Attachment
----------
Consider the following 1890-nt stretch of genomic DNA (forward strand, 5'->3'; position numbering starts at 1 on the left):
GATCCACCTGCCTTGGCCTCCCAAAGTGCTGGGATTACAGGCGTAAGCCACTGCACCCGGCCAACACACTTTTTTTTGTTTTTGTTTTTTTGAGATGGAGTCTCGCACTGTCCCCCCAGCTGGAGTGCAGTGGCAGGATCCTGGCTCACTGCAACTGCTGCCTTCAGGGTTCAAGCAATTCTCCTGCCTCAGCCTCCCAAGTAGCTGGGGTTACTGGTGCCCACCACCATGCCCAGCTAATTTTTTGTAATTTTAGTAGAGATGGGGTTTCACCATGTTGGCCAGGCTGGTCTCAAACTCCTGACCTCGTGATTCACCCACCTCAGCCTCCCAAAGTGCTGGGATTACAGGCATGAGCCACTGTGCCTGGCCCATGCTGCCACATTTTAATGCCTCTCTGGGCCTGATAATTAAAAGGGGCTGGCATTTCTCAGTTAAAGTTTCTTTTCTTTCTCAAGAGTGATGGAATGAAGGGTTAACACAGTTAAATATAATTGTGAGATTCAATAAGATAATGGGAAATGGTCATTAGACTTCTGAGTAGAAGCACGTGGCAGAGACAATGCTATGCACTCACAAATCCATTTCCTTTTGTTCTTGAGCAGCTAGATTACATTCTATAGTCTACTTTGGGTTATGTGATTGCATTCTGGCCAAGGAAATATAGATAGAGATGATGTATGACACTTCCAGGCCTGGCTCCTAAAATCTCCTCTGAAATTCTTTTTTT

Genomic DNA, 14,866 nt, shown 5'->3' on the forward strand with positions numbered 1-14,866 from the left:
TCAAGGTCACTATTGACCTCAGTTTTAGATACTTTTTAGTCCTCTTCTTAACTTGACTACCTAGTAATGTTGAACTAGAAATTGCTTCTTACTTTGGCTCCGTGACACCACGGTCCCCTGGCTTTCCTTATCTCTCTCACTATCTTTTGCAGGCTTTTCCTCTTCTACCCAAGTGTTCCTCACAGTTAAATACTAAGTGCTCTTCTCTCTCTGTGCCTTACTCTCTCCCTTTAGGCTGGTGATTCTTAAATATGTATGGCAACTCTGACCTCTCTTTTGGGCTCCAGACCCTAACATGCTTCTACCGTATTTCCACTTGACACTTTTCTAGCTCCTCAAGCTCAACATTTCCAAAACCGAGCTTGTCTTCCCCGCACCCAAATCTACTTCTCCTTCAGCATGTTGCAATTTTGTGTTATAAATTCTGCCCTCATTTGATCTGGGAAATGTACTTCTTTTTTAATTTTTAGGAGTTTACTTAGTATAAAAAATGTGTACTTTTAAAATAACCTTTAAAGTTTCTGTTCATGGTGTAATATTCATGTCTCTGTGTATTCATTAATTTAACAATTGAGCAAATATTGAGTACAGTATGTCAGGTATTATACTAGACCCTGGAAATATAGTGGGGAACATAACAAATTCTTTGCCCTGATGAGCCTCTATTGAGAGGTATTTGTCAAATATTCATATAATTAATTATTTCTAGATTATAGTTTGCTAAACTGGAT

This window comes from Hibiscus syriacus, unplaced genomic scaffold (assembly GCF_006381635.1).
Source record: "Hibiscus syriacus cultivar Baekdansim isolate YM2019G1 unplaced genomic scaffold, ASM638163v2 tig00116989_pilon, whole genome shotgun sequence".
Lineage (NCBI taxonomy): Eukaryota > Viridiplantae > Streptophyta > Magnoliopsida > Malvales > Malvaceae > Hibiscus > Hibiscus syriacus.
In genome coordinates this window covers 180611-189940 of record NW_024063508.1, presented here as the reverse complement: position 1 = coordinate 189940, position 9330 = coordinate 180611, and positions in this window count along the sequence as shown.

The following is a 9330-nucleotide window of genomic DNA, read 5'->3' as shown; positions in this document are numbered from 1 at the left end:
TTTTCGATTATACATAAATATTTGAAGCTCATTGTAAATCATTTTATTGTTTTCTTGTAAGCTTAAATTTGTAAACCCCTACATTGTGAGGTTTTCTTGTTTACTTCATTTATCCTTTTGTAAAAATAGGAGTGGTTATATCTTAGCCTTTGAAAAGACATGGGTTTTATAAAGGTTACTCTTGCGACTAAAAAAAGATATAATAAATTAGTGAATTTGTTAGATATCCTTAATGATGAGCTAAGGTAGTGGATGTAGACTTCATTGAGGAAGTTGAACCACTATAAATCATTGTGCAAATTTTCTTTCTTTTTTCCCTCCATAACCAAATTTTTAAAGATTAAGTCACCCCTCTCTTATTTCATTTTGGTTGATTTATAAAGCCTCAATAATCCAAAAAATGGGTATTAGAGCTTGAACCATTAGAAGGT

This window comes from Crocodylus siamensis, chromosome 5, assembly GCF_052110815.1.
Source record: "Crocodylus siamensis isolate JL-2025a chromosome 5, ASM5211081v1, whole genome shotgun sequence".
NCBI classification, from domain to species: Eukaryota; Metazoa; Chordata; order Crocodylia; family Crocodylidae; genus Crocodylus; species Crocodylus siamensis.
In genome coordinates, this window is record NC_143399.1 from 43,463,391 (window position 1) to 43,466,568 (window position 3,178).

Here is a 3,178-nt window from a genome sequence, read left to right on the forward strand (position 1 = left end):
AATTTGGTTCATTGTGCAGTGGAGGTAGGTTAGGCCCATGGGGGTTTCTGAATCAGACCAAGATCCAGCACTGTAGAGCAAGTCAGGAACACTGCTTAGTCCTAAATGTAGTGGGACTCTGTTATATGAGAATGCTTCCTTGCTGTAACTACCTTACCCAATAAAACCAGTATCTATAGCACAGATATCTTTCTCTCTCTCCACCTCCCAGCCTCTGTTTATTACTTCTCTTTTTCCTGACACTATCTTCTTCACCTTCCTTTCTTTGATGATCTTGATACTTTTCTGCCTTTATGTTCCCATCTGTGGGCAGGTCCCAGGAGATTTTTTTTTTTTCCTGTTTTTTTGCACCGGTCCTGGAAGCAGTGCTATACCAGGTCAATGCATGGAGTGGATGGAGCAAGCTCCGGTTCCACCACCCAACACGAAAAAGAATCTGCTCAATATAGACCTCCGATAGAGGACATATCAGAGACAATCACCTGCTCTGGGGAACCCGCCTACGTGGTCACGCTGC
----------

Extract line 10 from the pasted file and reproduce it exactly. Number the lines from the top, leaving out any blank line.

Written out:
TTTTCGATTATACATAAATATTTGAAGCTCATTGTAAATCATTTTATTGTTTTCTTGTAAGCTTAAATTTGTAAACCCCTACATTGTGAGGTTTTCTTGTTTACTTCATTTATCCTTTTGTAAAAATAGGAGTGGTTATATCTTAGCCTTTGAAAAGACATGGGTTTTATAAAGGTTACTCTTGCGACTAAAAAAAGATATAATAAATTAGTGAATTTGTTAGATATCCTTAATGATGAGCTAAGGTAGTGGATGTAGACTTCATTGAGGAAGTTGAACCACTATAAATCATTGTGCAAATTTTCTTTCTTTTTTCCCTCCATAACCAAATTTTTAAAGATTAAGTCACCCCTCTCTTATTTCATTTTGGTTGATTTATAAAGCCTCAATAATCCAAAAAATGGGTATTAGAGCTTGAACCATTAGAAGGT